A policeman wearing a facemask stops a commuter beside a closed mosque during Friday prayers in Karachi. — AFP

The Analytical Angle: How smart containment, along with active learning, can help mitigate the Covid-19 crisis

Policymakers must be empowered down to the district levels to respond differentially based on local data.
Published April 18, 2020

Governments across the world face a near impossible choice in tackling the Covid-19 virus — lockdown and prevent spread, but risk economic collapse and potentially many dying of non-Covid-19 reasons, or remain (mostly) open to minimise the socio-economic fallout, but risk many dying of Covid-19.

To make matters worse, there is little data to base a policy response on. Our knowledge of this new virus (transmission mechanisms, environmental triggers, immunity, etc) is still nascent and fast evolving. We also don’t know enough about the potential adverse socio-economic and health impacts of the proposed public health policies. While many countries in the developed world have gone down the route of blanket lockdowns, for others, the choice is harder to make.

Physical distancing and locking down will be particularly damaging for the developing world. In Pakistan, much of the economy is informal. According to the Labour Force Survey 2017-18, the informal sector accounts for 72 per cent of non-agricultural employment. This makes it harder to target and provide financial assistance to those who may need it most.

Loss of livelihood and severe financial hardships may be accompanied by food shortages. In South Asia, food supply chains are dominated by labour-intensive SMEs. This means that extended lockdowns and quarantines may result in food supply disruptions especially in midstream and downstream segments — retail, food service, distribution.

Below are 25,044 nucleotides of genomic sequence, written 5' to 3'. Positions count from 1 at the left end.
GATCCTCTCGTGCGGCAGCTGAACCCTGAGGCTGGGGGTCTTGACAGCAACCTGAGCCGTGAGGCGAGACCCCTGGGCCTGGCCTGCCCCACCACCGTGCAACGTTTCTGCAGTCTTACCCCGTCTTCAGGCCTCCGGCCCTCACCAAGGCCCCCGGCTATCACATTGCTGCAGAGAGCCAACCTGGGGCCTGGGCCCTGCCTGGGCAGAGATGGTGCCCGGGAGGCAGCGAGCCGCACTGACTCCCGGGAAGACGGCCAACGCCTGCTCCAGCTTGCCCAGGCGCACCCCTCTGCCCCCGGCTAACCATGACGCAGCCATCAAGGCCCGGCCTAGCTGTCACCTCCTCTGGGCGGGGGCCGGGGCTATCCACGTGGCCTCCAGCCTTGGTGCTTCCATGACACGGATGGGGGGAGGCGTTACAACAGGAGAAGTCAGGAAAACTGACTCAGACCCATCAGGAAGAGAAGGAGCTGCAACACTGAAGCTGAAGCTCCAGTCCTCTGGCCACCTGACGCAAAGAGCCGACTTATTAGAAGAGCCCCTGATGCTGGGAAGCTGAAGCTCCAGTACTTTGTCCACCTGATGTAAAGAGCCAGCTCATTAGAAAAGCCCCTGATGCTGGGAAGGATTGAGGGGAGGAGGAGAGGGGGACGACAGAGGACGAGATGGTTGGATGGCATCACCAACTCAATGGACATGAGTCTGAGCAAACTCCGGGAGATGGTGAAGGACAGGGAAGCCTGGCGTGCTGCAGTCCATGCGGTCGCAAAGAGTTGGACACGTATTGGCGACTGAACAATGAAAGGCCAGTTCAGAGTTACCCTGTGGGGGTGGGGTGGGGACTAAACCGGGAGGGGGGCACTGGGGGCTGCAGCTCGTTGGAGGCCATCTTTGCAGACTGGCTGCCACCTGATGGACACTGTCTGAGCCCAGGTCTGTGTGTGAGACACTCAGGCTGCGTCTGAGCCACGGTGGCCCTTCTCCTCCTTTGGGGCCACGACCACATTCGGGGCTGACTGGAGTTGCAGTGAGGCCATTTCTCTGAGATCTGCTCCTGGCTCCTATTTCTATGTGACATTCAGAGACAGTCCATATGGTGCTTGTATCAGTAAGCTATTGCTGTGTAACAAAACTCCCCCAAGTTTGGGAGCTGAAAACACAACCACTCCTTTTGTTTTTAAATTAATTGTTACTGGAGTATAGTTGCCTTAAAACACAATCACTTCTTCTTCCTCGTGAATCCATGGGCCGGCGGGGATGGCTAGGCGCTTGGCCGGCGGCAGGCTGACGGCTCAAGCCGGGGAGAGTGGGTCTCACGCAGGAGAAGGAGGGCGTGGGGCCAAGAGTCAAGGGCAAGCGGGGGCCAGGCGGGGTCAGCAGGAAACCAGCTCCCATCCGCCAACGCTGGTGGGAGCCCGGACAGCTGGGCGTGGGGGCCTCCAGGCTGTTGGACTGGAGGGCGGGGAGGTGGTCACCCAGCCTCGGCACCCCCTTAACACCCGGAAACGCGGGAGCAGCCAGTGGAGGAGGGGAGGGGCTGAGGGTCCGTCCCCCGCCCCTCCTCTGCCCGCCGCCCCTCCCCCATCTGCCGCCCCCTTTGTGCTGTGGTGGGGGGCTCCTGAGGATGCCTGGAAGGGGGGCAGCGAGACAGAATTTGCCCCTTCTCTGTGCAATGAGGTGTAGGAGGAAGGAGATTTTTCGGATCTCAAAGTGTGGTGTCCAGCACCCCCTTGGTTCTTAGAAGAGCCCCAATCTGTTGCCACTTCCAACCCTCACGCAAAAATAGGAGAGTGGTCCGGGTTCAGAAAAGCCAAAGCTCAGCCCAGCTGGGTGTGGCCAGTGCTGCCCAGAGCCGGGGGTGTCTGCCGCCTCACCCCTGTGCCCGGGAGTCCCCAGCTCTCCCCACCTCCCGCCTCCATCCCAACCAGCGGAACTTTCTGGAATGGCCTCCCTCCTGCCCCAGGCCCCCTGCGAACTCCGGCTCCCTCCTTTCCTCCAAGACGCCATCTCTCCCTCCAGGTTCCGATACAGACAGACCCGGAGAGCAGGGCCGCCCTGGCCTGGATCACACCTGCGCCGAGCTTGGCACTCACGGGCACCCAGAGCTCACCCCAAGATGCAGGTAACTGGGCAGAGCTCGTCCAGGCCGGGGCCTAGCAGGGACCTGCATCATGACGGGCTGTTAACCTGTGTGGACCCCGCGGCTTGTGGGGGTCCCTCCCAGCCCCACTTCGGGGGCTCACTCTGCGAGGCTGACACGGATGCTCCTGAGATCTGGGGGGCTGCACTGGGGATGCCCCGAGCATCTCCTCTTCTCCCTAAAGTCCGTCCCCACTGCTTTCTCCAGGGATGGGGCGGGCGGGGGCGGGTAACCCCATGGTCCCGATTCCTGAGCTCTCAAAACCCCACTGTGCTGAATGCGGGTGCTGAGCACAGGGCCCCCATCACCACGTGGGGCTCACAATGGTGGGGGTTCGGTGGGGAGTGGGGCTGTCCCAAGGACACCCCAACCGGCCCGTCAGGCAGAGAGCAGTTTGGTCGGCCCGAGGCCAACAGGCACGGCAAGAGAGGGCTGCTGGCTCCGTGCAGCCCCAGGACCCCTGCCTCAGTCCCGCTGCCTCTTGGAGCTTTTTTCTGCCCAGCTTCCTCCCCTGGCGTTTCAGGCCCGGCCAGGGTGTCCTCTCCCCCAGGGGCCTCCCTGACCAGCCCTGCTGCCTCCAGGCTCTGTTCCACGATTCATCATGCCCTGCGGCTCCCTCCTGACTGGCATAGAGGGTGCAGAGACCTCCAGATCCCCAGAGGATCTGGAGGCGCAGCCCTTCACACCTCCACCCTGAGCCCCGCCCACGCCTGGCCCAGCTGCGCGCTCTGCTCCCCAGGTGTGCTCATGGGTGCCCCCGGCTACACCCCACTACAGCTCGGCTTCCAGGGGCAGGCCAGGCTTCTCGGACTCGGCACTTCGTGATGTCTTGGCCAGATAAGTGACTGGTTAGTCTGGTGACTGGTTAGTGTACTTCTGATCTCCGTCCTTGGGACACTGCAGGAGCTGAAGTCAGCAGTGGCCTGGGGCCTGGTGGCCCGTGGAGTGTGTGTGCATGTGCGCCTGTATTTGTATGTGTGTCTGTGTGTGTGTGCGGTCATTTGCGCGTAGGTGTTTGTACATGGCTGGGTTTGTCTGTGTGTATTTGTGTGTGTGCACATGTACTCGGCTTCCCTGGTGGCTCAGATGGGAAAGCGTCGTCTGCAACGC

Health issues which require regular care are widely prevalent in Pakistan. The World Health Organisation characterises Pakistan as a TB high-burden country with the fourth highest prevalence of multi-drug resistant TB globally. In young children, diarrhoea is still a major killer, and malnutrition and stunting are persistent problems. Maternal deaths due to preventable causes prevail and half of women of reproductive age are anaemic.

The impact of Covid-19 policies on an already weak and over-stressed healthcare system must be well thought out. Managing health conditions in a lockdown may be difficult. Conversely, easing distancing measures may be too risky as the high prevalence of these health conditions in some populations makes them highly vulnerable to the Covid-19 virus.

Fiscal space is severely limited for adequate relief measures and countercyclical policies which will be required as the economy comes to a grinding halt. Weak state capacity may also make it nearly impossible to implement and enforce a country-wide lockdown, while ensuring all citizens are taken care of.

Women queue up outside the bank branch in Hyderabad to get financial assistance under PM’s Ehsas Emergency Cash Programme. — File
Women queue up outside the bank branch in Hyderabad to get financial assistance under PM’s Ehsas Emergency Cash Programme. — File

Understandably, these are very tough decisions to make. While the fear of uncontrolled spread and mortality eventually pushed the government out of paralysis, at times it also led to panic and poorly thought out decisions. The decision to expand the Ehsaas programme, for example, was a good one but the execution was poorly thought out with massive crowding outside distribution points.

The decision to ease the lockdown and open up some industries is also a controversial one — especially with little transparency on the criteria being used to strengthen or ease the lockdowns.